How to need and how to have

The way languages express needing something is linked in a surprising way to how they express having something. In their paper Having “need” and needing “have” Stephanie Harves and Richard Kayne (Linguistic Inquiry, 2012) summarise the facts and suggest an explanation. How to have: H-languages English and some other languages use a transitive verb like…… Continue reading How to need and how to have

English Grammar Day

I went along yesterday to an event at University College London (UCL) called English Grammar Day. This was the first time I have been, though it has been held for the last 10 years. The event seems to be aimed mainly at school teachers and academics. I give below summaries of the 6 talks, which…… Continue reading English Grammar Day

More on the language with ‘only 3 verbs’

I’ve written before about press reports that the Australian language Jingulu has only 3 verbs. A language with only 3 verbs? – Language Miscellany I’ve now found some discussion of that idea in Mark C Baker’s book Lexical categories: verbs, nouns, and adjectives. In section 2.10 of his book, Baker discusses whether there exist any…… Continue reading More on the language with ‘only 3 verbs’

A language with only 3 verbs?

Recent press reports talked about a language that has only 3 verbs. Researchers claim that this language (Jingulu) may form a basis for creating a language that leads to better communication between humans and artificial intelligence systems. The basis for these reports is a paper in the journal Frontiers in Physics: JSwarm: A Jingulu-Inspired Human-AI-Teaming…… Continue reading A language with only 3 verbs?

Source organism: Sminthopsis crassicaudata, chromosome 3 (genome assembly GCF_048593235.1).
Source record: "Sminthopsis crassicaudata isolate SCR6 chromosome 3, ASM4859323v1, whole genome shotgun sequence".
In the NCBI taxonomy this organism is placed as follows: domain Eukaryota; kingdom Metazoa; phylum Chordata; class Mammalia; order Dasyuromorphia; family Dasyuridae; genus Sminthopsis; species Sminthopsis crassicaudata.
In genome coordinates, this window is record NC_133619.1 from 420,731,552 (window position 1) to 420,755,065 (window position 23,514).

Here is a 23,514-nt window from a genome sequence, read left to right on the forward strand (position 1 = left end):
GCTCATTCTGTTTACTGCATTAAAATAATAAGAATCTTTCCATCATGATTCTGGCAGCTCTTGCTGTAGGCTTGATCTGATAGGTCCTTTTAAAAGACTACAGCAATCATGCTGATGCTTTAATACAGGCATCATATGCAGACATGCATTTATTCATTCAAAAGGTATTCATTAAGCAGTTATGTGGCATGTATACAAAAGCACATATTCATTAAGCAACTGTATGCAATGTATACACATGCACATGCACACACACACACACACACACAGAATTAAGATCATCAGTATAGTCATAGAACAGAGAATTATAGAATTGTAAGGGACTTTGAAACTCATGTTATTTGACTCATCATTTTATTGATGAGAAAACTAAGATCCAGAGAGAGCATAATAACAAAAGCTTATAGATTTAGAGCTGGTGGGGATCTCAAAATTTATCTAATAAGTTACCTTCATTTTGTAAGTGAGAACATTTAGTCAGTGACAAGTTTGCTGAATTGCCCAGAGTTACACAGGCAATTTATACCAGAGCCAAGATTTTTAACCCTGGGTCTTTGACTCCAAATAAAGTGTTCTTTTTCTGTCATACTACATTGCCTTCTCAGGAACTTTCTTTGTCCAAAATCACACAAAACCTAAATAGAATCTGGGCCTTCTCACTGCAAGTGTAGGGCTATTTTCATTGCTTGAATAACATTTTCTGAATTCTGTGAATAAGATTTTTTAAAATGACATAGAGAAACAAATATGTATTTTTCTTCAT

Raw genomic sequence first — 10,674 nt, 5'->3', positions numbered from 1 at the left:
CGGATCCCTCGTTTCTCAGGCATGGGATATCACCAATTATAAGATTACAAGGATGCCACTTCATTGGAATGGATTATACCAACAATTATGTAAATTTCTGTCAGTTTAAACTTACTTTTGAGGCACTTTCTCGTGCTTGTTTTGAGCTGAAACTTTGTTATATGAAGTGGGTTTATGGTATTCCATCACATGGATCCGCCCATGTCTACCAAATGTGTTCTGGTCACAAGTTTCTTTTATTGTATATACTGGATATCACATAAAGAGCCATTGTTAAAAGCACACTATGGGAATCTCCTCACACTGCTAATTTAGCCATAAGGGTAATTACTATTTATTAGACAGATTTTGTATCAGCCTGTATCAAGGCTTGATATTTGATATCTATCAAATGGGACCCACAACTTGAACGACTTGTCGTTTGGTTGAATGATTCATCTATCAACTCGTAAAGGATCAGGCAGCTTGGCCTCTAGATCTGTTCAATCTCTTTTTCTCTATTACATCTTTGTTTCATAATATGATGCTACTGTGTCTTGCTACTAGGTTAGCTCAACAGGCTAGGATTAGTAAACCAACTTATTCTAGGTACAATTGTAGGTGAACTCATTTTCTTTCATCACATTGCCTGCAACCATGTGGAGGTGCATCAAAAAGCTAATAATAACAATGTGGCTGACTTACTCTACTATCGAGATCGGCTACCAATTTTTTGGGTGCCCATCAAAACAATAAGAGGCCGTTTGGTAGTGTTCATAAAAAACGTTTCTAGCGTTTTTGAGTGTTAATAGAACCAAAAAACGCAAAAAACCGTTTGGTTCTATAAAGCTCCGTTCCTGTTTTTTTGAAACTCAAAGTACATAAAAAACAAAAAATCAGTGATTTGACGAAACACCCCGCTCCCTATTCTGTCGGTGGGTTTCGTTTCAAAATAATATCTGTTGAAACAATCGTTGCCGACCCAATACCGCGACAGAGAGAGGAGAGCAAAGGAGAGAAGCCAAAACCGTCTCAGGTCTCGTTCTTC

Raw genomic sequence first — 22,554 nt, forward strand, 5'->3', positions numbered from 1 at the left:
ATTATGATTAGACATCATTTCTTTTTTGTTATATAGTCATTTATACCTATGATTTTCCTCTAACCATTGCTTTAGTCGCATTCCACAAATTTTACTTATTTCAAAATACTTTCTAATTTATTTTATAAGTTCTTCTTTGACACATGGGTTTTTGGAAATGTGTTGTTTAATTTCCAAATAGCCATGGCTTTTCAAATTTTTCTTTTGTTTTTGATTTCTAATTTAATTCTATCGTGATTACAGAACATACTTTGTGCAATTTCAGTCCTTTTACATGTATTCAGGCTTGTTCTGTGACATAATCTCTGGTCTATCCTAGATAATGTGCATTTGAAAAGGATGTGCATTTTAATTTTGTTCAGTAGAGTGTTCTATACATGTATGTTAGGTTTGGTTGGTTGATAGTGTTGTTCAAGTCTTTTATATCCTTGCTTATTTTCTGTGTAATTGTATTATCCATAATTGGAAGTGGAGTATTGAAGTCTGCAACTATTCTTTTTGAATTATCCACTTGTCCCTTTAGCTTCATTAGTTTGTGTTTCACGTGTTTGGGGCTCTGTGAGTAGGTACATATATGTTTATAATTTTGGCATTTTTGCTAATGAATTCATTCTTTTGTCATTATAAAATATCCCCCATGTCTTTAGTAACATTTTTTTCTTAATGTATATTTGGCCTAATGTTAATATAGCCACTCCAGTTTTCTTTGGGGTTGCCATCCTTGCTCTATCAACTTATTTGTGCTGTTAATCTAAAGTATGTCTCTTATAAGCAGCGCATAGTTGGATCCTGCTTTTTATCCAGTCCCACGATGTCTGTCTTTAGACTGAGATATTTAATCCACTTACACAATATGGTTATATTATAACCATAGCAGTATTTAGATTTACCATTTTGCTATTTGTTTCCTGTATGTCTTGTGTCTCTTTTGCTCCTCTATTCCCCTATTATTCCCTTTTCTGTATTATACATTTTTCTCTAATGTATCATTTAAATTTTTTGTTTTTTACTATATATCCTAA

Why is the past tense in Russian so odd?

The past tense of verbs in Russian looks very odd. It marks the gender and number of the verb’s subject, but does not mark whether the subject is 1st person (I / we), 2nd person (you) or 3rd person (she / he / it / they). In this respect, the Russian past tense differs from…… Continue reading Why is the past tense in Russian so odd?

What is a preposition?

Traditional grammars define prepositions as always being followed by a noun phrase (a phrase headed by a noun).  However, Huddlestone and Pullum (2005) argue for a broader definition of prepositions. Their wider definition also captures some items traditionally viewed as subordinating conjunctions or adverbs. Table 1 illustrates some problems caused by the traditional classification. It…… Continue reading What is a preposition?

Doing work and playing roles in Italian

Several constructions in Italian use the verb fare (‘do’, ‘make’). Two of these constructions look very similar on the surface but syntactically they behave in very different ways. A short book Fare: Elementi di sintassi, by Nunzio La Fauci and Ignazio M Mirto (2003) analyses them. Here are 2 examples: (1) Adamo fa il medicoAdam…… Continue reading Doing work and playing roles in Italian

Are Mandarin adjectives just a type of verb?

In Mandarin, adjectives behave like verbs in some respects. As a result, some analysts suggest that adjectives are just a subset of verbs in Mandarin. This post summarises evidence that adjectives are in fact separate from verbs. The evidence comes from Chinese Syntax, by C-T James Huang, Y-H Audrey Li and Yafei Li (2009). The…… Continue reading Are Mandarin adjectives just a type of verb?